With countless guides and features out there about everything to see and do in Florence, you are probably aware of all the great and wonderful attractions this beautiful Tuscan city can offer you. From the Duomo cathedral to the works of Michael Angelo, people who step into this culturally rich city inevitably fall in love. It is therefore no surprise that tourists come back, time and time again. If you are heading out on your Tuscany holidays, you probably already have a pretty clear idea of what attractions you want to see and activities you want to do. However, there is a hidden side of Florence to discover for those wanting to walk off the beaten track, to explore the hidden wonders and experience a completely new side of the city.
Florence, renowned for grand architecture, can also provide solitude away from the ubiquity of stone walls. Venture under the arch of purple flowers and marvel in the beauty of the natural world at the Bardini Gardens. The gardens were first designed and made in the medieval times, and lovingly restored by Italian art collector Stefano Bardini in the early 1900s. Whilst the Boboli Gardens are more known than this recently opened space, these gardens can offer you a much more intimate and tranquil experience, away from the crowds.
The garden features are a continued surprise on your first visit, with tiny grottos, little nooks, dashes of colour and panoramic views across the city. As well as the wildlife that find the garden a haven away from the busy streets of Florence. If you’re looking for inspiration, or uninterrupted peace to gather your thoughts, this garden will surely offer you this in the bucket loads. Head up to the historic Kaffeehaus at the top of the garden for a light refreshment after your day of wandering.
If you plan to visit, access can be gained by the Via de’Bardi, located opposite the Museo Bardini, in the Oltarno district. The gardens will exit onto the Costa di San Giorgio where the Forte di Belevedere, Florence’s second largest fortress, is within walking distance. Or if you’re still in need of a nature fix, walk over to the Boboli Gardens to see the grandness of this renowned attraction.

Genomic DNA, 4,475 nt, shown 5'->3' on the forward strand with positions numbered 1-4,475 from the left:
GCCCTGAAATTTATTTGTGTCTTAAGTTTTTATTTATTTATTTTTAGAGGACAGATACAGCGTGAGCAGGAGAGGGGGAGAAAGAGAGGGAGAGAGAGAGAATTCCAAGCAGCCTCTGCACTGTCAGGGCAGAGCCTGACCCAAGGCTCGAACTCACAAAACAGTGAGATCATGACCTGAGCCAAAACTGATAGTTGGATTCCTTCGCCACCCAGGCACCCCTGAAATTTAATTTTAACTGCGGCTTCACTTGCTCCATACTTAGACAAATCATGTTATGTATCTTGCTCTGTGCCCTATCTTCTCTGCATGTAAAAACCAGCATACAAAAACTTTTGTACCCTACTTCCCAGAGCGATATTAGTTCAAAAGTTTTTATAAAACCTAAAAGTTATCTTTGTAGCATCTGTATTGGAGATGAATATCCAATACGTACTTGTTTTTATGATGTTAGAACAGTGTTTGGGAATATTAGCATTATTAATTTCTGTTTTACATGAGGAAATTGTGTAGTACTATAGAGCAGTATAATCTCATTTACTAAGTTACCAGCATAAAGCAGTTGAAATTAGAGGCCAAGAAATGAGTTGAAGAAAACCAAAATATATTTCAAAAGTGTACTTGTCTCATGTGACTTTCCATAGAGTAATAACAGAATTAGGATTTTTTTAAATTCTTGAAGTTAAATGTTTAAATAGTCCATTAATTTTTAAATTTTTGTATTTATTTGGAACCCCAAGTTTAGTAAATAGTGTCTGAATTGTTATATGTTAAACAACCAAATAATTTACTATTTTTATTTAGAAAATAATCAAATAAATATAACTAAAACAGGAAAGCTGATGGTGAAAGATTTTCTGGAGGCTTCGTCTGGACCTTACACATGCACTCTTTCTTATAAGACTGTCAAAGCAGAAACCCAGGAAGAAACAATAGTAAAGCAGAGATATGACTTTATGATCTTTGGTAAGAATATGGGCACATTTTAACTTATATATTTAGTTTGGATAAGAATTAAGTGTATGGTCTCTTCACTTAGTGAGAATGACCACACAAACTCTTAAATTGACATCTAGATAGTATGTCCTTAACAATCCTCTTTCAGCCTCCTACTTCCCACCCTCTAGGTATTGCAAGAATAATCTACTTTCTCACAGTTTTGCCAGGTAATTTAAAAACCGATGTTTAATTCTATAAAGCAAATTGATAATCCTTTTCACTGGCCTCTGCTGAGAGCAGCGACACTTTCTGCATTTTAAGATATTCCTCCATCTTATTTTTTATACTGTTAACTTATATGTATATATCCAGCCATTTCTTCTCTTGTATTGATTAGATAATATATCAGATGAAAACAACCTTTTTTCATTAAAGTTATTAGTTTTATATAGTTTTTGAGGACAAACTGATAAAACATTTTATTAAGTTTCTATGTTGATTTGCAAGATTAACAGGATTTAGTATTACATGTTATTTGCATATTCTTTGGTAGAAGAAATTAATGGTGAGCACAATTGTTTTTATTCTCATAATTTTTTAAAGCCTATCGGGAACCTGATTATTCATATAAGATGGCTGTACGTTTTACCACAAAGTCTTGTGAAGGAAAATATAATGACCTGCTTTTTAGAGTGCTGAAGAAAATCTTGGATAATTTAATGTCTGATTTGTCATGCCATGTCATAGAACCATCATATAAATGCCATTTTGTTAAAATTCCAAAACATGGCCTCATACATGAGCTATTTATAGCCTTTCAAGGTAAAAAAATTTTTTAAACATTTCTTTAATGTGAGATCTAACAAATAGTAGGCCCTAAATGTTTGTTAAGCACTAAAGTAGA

For as much as the wax models of Madamme Tussauds are loved and known the world over, another of the world’s largest wax collections goes somewhat unnoticed in the streets of Florence. A quiet attraction, but no less spectacular, the wax anatomical works in the Museum of Natural History (known as the La Specola) is a must-visit for any traveller wanting to take a glimpse into the weirdly wonderful quirks of the past.
The models are spookily realistic in their depiction, making a great tour for anyone that loves the peculiar. Waxes that are of particular interest to the public include the naked female waxes, who are romantically draped inside linen-lined, glass boxes, which could be comparable to something you would see in a renaissance painting, and are known by their nicknames – the ‘Venuses’. However, these scenes differ wildly from something you would expect to see from any romanticised representation, with these waxworks exposing their insides from their open rib cages.
The models were created by Clemente Susini and his team. Born in 1754, Susini was an Italian sculptor who studied sculpture at the Royal Gallery in Florence. After Felice Fontana asked Leopold, who was the Grand Duke of Tuscany, to donate money towards the workshop to help produce waxworks that would be teaching aids for new doctors, Susini joined the team in 1773 and was appointed as the chief modeller by 1782. His work was praised by both artists and doctors alike, for his contributions to both worlds. The waxworks took both time and patience to produce, and were incredibly fragile, hence why the collection has not been moved from the museum since. You will only find works like this in only a few locations across the world, and none on the scale of what you will find at La Specola.